Heart Mountain Documentary Wins Awards and Garners 4 Emmy Nominations

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Co-producers David Ono (center) and Jeff MacIntyre are shown with Heart Mountain internee Miyuki Yasui during their recent screening of their documentary "Witness: The Legacy of Heart Mountain" in Portland, Ore.  (Photo by Rich Iwasaki)

Co-producers David Ono (center) and Jeff MacIntyre are shown with Heart Mountain internee Miyuki Yasui during their recent screening of their documentary “Witness: The Legacy of Heart Mountain” in Portland, Ore. (Photo by Rich Iwasaki)

The internment of Japanese Americans during World War II is a profound chapter in American history that many have never heard about.

After Pearl Harbor was bombed, many Japanese Americans from Los Angeles and in states along the Pacific Coast were sent to 10 “relocation centers.” In addition to being denied due process, most lost their homes and property.

Their only crime was being Japanese American and co-producers David Ono, ABC7 Eyewitness News anchor, and Jeff MacIntyre are telling this story through their documentary “Witness: The Legacy of Heart Mountain.”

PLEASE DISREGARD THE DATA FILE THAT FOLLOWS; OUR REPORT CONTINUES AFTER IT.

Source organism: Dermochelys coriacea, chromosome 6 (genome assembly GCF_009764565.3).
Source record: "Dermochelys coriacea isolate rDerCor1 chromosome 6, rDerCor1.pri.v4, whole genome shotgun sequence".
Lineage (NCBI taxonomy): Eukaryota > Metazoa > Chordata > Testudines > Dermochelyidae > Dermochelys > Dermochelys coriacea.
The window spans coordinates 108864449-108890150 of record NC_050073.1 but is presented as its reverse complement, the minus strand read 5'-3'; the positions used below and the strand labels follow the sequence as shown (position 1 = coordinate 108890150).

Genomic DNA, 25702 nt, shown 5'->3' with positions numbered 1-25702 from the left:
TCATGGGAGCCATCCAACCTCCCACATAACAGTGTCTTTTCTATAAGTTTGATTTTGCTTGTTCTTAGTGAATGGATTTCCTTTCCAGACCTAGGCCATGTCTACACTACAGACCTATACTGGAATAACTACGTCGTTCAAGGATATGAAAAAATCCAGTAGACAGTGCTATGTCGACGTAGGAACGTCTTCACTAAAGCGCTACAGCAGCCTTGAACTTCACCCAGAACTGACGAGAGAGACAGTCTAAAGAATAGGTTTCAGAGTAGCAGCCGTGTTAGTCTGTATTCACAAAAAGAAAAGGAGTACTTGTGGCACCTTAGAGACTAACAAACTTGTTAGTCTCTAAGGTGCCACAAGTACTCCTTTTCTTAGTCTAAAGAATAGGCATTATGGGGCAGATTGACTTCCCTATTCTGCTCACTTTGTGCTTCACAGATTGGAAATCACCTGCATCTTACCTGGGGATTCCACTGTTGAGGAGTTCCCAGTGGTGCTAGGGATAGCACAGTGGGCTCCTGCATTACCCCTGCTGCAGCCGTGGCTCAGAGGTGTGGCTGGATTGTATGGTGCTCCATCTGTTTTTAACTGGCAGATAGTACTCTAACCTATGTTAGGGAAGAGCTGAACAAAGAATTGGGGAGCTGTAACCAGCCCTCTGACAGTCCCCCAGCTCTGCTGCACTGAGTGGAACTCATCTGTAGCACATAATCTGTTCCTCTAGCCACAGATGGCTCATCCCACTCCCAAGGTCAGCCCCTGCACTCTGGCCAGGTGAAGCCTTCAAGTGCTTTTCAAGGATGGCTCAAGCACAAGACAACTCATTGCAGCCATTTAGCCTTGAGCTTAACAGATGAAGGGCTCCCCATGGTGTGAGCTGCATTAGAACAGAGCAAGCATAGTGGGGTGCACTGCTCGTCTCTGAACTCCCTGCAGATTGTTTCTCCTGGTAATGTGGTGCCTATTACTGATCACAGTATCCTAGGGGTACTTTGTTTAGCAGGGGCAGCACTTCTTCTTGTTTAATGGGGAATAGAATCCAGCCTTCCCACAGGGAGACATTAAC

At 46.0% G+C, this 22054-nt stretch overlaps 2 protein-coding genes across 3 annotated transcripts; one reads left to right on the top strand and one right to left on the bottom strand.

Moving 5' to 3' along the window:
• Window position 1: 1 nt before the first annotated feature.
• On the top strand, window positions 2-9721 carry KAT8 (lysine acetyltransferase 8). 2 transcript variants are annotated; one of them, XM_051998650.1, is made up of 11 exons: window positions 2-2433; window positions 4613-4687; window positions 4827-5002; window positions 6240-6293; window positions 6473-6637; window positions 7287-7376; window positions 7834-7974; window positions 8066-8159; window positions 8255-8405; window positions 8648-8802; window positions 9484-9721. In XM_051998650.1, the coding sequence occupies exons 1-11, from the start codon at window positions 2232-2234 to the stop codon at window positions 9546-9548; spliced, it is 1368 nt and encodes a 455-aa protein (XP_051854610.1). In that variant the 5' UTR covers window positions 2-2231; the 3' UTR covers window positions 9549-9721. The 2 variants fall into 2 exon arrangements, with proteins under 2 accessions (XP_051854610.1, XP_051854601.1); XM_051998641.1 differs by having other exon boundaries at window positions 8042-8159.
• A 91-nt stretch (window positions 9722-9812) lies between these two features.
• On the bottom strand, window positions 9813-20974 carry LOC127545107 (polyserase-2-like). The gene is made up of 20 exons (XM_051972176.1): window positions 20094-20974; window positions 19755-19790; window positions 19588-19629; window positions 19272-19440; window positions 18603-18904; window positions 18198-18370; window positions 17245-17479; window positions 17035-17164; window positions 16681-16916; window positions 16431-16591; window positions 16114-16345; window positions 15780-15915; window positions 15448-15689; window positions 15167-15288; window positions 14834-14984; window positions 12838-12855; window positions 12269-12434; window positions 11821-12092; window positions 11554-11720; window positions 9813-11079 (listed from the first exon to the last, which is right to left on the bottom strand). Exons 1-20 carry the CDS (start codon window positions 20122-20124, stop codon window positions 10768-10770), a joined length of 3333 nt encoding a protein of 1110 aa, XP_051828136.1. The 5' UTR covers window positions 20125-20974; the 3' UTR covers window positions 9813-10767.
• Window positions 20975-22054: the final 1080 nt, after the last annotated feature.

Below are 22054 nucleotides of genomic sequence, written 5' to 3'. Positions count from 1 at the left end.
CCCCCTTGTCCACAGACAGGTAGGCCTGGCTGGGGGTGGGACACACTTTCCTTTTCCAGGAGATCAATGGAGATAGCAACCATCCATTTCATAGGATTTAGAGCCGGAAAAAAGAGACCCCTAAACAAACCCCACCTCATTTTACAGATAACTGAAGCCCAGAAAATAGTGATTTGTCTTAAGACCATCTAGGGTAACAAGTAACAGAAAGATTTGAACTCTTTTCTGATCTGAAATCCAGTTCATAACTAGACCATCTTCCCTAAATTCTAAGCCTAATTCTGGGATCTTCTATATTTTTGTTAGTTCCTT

Through the largest private collection (over 2,000) of photographs taken at Heart Mountain, interviews with Southern California internees and descendants such as Judge Lance Ito and Brian Kito of Fugetsu-Do, and a visit to the actual camp site, this documentary brings a powerful message of what can happen when civil liberties are traded for fear and discrimination.

On June 19, the Television Academy announced the 66th annual Los Angeles Area Emmy Award nominations with “Witness” receiving a total of four — one for Arts and Culture/History and three craft nominations, one for Ono for Outstanding Writer-Programming and two for MacIntyre for Outstanding Editor-Programming and Outstanding Videographer-Single-Camera Programming. The awards will be presented on July 26.

“Witness” has received the Radio Television Digital News Association’s (RTDNA) Edward R. Murrow Award and the RTDNA’s National Unity Award, which honors outstanding achievements in the coverage of cultural diversity in the communities the recipients serve.

To further educate the public on this important issue, the pair has created a new website to share information on what happened in Heart Mountain through newly discovered documents from the camp and the War Relocation Authority, as well as various organizations such as the Heart Mountain Wyoming Foundation, the Japanese American National Museum, and Washington State University.

Ono and MacIntyre are also offering their new one-hour expanded DVD through their website at www.heartmountainfilm.com/.

The show has received great reviews from screenings in Los Angeles, Portland, Washington, D.C. and Wyoming, and has aired on KABC-TV in Los Angeles and KGO-TV in San Francisco.

The pair is looking forward to screening this documentary throughout the U.S. to shine light on one of the darkest chapters in American history in hopes this tragedy never happens again.

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